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Likely Stories - We Have Always Lived in the Castle

On this week's edition of Likely Stories, Justin Jones, a lecturer with the English Department at Baylor University discusses Shirley Jackson's 'We Have Always Lived in the Castle.'

Growing up, I had the distinct impression my family was strange. We bought a lot of our clothes and furniture at garage sales, for example. We ordered pizza for multiple meals every week because neither of my parents liked to cook; we gathered in the living room at night to sing folk songs to my father’s accompaniment on the guitar; and my mother owned a life-size cardboard cutout of Elvis Presley, which she placed in our sunroom to frighten our infrequent guests.

Perhaps this sense of familial oddity is why I have always been drawn to the novels of Shirley Jackson, especially to her final novel and masterpiece, “We Have Always Lived in the Castle,” published in 1962, just three years before her death.

You see, while much of Jackson’s writing highlights eccentricity of character and quirks of perspective, “Castle” zooms right in on one of the most dysfunctional families in American literature, the Blackwoods.

Arguably, Jackson wrote this novel—along with her most notorious short story “The Lottery”—about the community of North Bennington, Vermont, a semi-rural New England village with very little patience for anyone who did not fit their rigidly traditional mold, where Jackson and her family felt like permanent outsiders. Similarly, Jackson’s novel centers around Mary Katherine (“Merricat”), Constance, and Julian Blackwood, the surviving members of an ambiguously wealthy but clearly unusual family who would give the Addams clan a run for their money.

Near the novel’s opening, Merricat assures the reader that “the people of the village have always hated us,” and the reasons for this hatred seem to stem from the Blackwoods’ wealth, class snobbery, and the open secret that one of the young Blackwood girls apparently poisoned the rest of the group with arsenic-laced sugar during the evening meal.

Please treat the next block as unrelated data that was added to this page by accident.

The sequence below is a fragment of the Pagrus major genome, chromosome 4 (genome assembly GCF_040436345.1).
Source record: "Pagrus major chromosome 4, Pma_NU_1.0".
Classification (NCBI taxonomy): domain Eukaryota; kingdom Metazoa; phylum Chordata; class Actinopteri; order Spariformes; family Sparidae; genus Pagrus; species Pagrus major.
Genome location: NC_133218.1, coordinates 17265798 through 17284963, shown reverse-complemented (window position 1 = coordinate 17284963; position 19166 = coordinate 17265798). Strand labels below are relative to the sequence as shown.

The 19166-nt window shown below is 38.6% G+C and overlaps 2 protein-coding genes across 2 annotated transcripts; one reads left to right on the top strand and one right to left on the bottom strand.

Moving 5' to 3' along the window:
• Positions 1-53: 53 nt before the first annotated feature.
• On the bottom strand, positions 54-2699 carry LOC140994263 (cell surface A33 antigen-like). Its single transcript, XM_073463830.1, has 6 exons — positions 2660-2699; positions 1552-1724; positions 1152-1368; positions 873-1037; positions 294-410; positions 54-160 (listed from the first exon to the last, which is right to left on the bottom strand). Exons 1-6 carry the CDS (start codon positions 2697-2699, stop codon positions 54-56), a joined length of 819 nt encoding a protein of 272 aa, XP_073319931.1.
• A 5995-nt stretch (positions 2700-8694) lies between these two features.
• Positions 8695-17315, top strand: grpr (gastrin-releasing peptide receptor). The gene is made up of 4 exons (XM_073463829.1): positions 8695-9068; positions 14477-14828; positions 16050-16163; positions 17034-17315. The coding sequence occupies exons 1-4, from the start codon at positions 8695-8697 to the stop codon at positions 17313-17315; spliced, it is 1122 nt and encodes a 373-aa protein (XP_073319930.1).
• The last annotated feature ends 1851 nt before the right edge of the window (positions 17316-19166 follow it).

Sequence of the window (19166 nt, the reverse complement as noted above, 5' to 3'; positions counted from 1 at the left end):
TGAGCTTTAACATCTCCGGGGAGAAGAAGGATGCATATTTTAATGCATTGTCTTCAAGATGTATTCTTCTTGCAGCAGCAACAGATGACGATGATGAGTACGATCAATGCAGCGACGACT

Incredibly, the poisoning remains one of the least bizarre behaviors by the Blackwoods, and as the novel progresses, you become acquainted with such delightful idiosyncracies as Merricat’s backyard witchcraft, Constance’s paralyzing fear of leaving the house and grounds, and Uncle Julian’s obsession with chronicling the Blackwood family tragedy in his clearly haphazard memoirs. Unlike the rest of the remaining family members, Uncle Julian—left frail and in failing health by his consumption of the fatal sugar—seems fixated on the mystery of his family’s demise, no longer able to discern fantasy from fact as he compiles his “notes” and “papers” on that dreadful day.

Reading this novel perpetually reminds me of the universal strangeness of our family units, but it also forces me to reevaluate my own ideas on normalcy, decency, and the very human need to be understood by those we love the most. Humans are tribal beings by nature, and there’s a world of truth in the old adage about “birds of a feather” flocking tightly together.

In “We Have Always Lived in the Castle,” Shirley Jackson has drawn for us a broken family plagued by secrets, social exclusion, and mental instability, but one that nevertheless operates on the everlasting fuel of unconditional acceptance and love. And really, isn’t that what family should be all about?

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Dr. Jones has taught British, World, and American literature to college students for almost fourteen years, at four universities, all in the state of Texas. Although his abiding interests in children’s and young adult literature prevailed during his earlier years as an educator and scholar, he has more lately turned his attention to the stories, novels, poems, and films of the Gothic and Weird fiction genres, both in the American and European traditions.